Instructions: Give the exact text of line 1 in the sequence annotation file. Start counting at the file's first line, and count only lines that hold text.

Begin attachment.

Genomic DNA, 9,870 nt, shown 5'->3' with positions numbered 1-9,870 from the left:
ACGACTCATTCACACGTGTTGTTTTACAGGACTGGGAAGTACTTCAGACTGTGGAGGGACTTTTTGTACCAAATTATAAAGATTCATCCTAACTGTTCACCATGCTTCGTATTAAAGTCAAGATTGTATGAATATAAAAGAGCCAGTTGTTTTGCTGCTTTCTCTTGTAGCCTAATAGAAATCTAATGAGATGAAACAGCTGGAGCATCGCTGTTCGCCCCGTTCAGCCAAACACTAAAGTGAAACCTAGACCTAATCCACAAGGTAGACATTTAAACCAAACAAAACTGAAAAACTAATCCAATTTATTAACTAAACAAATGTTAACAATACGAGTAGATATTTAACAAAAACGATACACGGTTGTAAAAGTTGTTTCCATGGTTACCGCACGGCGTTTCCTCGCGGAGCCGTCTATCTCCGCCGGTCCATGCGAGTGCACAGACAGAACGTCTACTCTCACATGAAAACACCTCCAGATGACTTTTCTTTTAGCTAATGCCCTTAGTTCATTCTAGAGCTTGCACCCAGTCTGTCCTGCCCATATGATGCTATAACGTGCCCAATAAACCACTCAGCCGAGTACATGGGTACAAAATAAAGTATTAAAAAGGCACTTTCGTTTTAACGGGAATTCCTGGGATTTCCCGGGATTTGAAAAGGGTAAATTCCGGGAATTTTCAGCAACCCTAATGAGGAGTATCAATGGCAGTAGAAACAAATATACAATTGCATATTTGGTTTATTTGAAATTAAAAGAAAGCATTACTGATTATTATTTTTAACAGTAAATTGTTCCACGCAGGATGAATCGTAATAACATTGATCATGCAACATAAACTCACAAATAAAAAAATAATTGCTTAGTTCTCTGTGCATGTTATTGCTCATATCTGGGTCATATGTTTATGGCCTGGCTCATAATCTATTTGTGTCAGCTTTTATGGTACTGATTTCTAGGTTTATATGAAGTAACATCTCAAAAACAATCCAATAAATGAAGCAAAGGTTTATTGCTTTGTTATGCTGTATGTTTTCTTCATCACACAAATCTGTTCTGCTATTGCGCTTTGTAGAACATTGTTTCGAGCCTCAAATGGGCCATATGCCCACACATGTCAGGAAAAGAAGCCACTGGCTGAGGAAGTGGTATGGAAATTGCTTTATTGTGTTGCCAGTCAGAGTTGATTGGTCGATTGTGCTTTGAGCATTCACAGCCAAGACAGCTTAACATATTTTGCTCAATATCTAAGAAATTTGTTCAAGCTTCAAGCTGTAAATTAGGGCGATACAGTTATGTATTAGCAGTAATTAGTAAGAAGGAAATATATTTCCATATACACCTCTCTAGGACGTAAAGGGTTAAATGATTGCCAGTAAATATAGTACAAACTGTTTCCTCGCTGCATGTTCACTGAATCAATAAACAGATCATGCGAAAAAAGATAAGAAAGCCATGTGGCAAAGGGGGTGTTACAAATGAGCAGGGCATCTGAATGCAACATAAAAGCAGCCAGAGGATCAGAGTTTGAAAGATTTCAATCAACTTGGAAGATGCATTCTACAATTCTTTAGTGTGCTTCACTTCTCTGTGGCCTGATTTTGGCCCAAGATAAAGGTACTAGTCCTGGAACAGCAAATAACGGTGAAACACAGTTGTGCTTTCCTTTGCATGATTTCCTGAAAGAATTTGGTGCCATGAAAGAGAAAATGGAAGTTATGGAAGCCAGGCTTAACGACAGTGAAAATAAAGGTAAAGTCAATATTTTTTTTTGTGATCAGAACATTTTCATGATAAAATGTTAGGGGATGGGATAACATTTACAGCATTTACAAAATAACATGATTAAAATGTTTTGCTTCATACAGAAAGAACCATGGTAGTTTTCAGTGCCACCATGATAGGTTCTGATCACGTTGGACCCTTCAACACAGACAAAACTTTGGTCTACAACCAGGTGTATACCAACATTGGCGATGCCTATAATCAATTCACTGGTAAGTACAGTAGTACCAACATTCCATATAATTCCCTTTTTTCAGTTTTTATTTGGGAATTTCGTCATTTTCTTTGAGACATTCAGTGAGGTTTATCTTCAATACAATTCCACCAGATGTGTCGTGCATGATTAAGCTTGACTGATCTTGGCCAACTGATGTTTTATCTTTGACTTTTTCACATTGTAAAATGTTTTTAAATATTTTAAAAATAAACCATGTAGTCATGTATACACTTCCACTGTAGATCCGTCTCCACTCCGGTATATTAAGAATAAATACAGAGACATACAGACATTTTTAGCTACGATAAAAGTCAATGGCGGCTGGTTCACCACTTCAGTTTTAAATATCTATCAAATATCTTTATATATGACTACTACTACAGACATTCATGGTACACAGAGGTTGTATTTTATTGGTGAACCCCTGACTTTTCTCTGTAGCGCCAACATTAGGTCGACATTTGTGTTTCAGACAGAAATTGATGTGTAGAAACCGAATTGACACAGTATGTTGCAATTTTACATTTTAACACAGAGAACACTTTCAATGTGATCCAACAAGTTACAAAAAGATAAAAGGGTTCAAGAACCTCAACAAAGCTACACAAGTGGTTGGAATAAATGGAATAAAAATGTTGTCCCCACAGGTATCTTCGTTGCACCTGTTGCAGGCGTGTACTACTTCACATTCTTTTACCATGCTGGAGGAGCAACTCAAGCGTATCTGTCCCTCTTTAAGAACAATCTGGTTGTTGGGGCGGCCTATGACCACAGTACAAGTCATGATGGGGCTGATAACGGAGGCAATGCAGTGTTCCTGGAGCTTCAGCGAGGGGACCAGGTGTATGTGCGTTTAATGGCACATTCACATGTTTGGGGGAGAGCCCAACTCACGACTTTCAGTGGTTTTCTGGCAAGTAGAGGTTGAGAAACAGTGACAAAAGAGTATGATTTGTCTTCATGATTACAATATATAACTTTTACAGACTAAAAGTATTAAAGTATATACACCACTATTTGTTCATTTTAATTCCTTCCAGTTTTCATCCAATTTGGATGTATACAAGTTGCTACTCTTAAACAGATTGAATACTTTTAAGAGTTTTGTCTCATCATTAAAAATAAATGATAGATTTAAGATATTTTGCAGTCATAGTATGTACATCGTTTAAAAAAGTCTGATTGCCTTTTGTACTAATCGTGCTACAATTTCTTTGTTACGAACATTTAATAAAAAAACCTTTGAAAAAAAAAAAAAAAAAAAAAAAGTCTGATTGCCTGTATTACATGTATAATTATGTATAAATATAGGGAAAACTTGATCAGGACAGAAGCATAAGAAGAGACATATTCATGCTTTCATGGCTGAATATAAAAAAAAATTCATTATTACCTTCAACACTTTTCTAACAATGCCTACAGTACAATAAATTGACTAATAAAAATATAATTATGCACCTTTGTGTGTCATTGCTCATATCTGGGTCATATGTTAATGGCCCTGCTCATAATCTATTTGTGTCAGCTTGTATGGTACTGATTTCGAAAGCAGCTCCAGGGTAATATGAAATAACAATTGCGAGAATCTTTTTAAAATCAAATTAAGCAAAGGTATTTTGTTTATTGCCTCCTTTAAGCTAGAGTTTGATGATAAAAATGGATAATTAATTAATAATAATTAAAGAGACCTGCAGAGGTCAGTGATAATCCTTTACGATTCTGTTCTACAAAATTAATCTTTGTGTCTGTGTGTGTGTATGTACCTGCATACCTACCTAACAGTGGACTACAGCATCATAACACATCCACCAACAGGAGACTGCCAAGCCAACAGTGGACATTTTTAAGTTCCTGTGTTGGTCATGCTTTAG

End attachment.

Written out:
Genomic DNA, 9,870 nt, shown 5'->3' with positions numbered 1-9,870 from the left: